NO/cGMP production is important for the endogenous peripheral control of hyperalgesia during inflammation.Nitric Oxide. 2013 Jan 15; 28:8-13.NO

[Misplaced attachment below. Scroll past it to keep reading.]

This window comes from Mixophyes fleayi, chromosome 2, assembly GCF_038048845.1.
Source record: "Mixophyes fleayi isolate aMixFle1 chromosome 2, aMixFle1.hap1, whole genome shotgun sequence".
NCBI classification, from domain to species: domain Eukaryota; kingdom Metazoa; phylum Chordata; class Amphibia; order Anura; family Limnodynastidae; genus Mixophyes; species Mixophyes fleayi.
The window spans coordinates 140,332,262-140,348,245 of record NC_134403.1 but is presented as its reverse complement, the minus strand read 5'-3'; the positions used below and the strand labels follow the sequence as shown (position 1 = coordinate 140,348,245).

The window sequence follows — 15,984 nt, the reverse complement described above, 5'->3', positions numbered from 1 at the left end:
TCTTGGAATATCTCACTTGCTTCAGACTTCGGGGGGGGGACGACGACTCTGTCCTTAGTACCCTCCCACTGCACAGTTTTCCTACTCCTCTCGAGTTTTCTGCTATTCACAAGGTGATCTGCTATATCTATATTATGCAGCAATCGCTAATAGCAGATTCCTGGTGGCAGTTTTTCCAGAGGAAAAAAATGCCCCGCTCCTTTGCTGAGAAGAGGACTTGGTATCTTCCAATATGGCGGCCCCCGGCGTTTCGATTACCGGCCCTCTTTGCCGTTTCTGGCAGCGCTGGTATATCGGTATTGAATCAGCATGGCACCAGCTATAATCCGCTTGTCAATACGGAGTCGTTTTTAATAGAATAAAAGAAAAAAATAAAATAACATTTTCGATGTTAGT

Various studies have demonstrated the role of the nitric oxide (NO)/cGMP pathway in pain processing. Our group has also shown that this system participates in opioid-induced antinociception during peripheral inflammation. We have previously observed that inflammation mobilizes an endogenous opioidergic system to control hyperalgesia. Here, we investigated whether the NO/cGMP pathway underlies peripheral endogenous nociception control during inflammation. In this study, a pharmacological approach was used in conjunction with the rat paw pressure test to assess the effects of intraplantar NO synthase inhibitor NG-Nitro-l-arginine (NOArg), guanylyl cyclase inhibitor methylene blue (MB), phosphodiesterase-5 inhibitor zaprinast (ZP), or NO precursor l-arginine injection on carrageenan-induced hyperalgesia, which mimics an inflammatory process, or by prostaglandin E(2) (PGE(2)), which directly sensitizes nociceptors. Intraplantar carrageenan (62.5, 125, 250 or 500μg) or PGE(2) (0.1, 0.5 or 2μg) administration produced hyperalgesia, which manifested as a reduction in the rat nociceptive threshold to mechanical stimuli. NOArg (25, 50 or 100μg/paw) and MB (125, 250 or 500μg/paw) induced significant and dose-dependent reductions in the nociceptive threshold of carrageenan-induced (125μg/paw) hyperalgesia, but not PGE(2)-induced (0.5μg/paw) hyperalgesia. This was a local effect because it did not produce any modifications in the contralateral paw. Both Zaprinast (100, 200 or 400μg/paw) and l-arginine (100, 200 or 400μg/paw) significantly counteracted carrageenan-induced hyperalgesia (250μg/paw), yielding an increase in the nociceptive threshold compared with the control. Zaprinast (200μg/paw) or l-arginine (400μg/paw) did not produce an antinociceptive effect in the contralateral paw, indicating local action. In addition, at the same dose that was able to modify carrageenan-induced hyperalgesia, neither zaprinast nor l-arginine modified PGE(2) (2μg) injection-induced hyperalgesia of the rat paw. Taken together, these results indicate that the l-arginine/NO/cGMP pathway functions as an endogenous modulator of peripheral inflammatory hyperalgesia.